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flexible_heart“I prefer FDM 3D printers over SLA 3D printers because there are so many more material options available,” say dozens of 3D printing enthusiasts daily.

Well, we have news for you! This is no longer the case, as of today. Formlabs today has announced a whole new suite of functional 3D printable resins for their Form 1+ SLA 3D printer. In what could be seen as some of the more groundbreaking news within the SLA 3D printing space, Formlabs will be releasing both a flexible and a castable resin.

Gone are the days of people complaining about the lack of materials offered by SLA 3D printers, as well as their lack of function. For those of you who have printed with these types of 3D printers, you know that they are capable of extremely high detail, but when it comes to functionality you are quite limited. SLA printed items have traditionally been very brittle, and simply can not hold up to the everyday wear and tear that FDM printed parts are capable of. With the introductions of these two new resins, this is about to change.

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Going from castable resin 3D print to metal object

Formlabs’ Castable Resin is designed to maintain the same fine details as more traditional resins, but is capable of burning out cleanly when used in investment casting. This means that those wishing to design detailed metal objects such as jewelry, strong parts, and other parts used for engineering and metalworking applications can now do so. Any metal that can be melted down and cast will be able to be formed into exact replicas of what is 3D printed using this new Castable Resin.

3D printed flexible tire on a Formlabs 3D printer

3D printed flexible tire from Formlabs

That’s only the start though. What I think is potentially “revolutionary” news is the release of Formlabs’ new flexible resin. This rubber-like material is extremely pliable when printed thin, but becomes very resilient and impact-resistant when printed thicker. FDM-based 3D printers have had the ability to print in flexible materials for quite some time now, and we have seen a tremendous amount of unique, innovative objects arise from this fact. Now being able to print flexible, impact-resistant objects with the extremely minute details exhibited by the Form 1+ 3D printer, the possibilities become endless. This new material will be perfect for hinges, shock absorption, tactile surfaces, and other engineering applications. It should be interesting to see what ideas and designs people can come up with.

“Much of the attention in 3D printing is focused on the machine,” said Formlabs co-founder Maxim Lobovsky. “At Formlabs, we’ve always considered the materials to be just as important. A library of functional materials has always been part of our plan, we’re pleased to introduce these resins to the world.”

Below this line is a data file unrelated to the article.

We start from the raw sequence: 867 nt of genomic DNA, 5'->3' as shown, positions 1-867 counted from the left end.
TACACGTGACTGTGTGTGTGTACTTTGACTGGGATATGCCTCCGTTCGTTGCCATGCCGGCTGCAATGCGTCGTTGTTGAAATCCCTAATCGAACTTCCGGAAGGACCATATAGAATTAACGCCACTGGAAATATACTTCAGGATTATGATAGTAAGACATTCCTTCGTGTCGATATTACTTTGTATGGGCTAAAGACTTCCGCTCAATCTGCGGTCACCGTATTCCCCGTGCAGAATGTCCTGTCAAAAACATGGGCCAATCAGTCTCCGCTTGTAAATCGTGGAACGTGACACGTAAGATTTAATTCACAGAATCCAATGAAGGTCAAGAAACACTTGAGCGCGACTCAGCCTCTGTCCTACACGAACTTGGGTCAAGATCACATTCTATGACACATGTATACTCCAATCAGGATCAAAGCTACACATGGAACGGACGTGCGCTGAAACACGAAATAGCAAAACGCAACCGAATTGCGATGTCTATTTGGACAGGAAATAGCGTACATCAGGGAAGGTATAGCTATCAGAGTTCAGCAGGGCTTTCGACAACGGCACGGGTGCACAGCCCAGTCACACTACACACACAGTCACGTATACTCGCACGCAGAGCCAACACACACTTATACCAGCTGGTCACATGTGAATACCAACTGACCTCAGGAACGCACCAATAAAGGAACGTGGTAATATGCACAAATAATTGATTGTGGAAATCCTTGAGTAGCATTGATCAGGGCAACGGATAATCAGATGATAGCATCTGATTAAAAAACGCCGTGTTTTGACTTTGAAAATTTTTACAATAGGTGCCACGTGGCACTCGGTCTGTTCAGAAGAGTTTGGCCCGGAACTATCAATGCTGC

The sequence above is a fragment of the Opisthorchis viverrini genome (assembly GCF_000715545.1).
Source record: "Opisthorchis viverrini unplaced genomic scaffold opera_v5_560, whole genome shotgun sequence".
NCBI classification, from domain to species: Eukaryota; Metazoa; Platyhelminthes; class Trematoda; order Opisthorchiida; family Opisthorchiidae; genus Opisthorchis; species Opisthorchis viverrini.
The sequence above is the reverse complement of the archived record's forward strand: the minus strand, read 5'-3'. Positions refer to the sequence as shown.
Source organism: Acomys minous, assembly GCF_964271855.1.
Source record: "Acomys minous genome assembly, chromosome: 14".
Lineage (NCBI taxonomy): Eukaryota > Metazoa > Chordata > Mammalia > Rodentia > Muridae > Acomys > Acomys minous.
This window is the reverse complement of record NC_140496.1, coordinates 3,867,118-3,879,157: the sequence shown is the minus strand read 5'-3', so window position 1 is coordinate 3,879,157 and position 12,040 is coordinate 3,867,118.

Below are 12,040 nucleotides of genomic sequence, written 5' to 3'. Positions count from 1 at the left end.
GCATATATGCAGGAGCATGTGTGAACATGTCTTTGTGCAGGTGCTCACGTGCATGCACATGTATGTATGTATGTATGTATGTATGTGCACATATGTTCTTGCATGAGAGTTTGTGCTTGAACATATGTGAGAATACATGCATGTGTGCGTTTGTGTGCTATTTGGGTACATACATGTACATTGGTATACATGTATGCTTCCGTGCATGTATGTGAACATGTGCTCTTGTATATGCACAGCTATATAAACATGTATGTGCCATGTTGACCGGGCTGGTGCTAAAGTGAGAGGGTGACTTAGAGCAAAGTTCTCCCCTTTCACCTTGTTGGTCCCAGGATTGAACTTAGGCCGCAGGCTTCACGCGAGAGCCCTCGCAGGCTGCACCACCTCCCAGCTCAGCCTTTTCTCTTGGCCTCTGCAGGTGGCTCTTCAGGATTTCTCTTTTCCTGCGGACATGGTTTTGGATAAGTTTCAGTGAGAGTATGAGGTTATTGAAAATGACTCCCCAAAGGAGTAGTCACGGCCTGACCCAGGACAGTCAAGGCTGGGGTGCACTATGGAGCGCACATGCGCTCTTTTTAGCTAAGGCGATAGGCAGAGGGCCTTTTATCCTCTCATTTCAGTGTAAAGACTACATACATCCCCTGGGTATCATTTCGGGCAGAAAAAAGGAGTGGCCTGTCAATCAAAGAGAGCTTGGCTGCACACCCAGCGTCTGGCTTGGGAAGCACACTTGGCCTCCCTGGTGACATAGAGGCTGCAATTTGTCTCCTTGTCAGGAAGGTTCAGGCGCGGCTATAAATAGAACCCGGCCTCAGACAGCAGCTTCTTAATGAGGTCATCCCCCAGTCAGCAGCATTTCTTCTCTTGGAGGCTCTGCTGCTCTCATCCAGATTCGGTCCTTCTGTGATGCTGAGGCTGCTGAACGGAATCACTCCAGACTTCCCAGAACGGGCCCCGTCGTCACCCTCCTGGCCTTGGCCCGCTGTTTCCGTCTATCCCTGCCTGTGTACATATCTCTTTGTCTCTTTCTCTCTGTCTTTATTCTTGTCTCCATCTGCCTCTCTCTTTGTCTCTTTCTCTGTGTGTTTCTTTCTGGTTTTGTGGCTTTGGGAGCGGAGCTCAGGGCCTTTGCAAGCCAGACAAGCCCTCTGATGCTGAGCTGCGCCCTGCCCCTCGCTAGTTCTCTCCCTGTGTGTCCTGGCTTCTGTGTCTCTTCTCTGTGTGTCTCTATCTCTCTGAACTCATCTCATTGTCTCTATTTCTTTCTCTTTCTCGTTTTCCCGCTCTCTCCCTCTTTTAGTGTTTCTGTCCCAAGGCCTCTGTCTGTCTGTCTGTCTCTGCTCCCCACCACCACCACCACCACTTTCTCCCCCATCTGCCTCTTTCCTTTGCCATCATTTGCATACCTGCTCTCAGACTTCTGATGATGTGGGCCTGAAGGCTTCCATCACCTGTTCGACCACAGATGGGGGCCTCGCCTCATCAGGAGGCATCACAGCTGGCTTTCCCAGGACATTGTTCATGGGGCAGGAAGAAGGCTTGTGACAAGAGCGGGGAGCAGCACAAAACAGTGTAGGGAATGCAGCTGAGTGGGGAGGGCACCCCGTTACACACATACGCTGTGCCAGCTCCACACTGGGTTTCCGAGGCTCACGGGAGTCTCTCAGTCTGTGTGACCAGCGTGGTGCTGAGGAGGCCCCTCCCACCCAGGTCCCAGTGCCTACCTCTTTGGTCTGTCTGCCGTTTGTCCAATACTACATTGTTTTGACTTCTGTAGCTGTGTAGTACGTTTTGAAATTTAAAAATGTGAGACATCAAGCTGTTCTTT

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Formlabs Flexible Resin

While these are the two latest resins released by Formlabs, without a doubt this isn’t the end of the rainbow. With a growing team of material scientists, we will surely see more unique materials hitting the market soon. Material science is such an important area within the 3D printing industry, as we have so far been extremely limited by the lack thereof. As more new materials are released, new uses for this tremendous technology will continue to arise.

“Diverse materials are such a key piece in enabling innovation,” said Formlabs material scientist Katherine Hammes. “We’ve formulated our new resins to work seamlessly with our machine, and we’re thrilled with the results we’ve achieved with Castable and Flexible.”

The Castable Resin is available, starting today, in 500 ml bottles, via the Formlabs website. The Flexible Resin will be made available this coming December. Both resins will work with the Form 1 and Form 1+ 3D printers. On top of this phenomenal news, Formlabs also announced today that they have updated the ingredients used to make their Grey and Clear resins, giving them more stability over time and better printing performance. These new formulations wil begin shipping in November.

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What do you think about these new resins from Formlabs? Do you think, now that there are more material options available within the SLA space, we will see more people switching over from FDM to SLA technology? Discuss in the Formlabs Flexible and Castable Resin forum thread on 3DPB.com.

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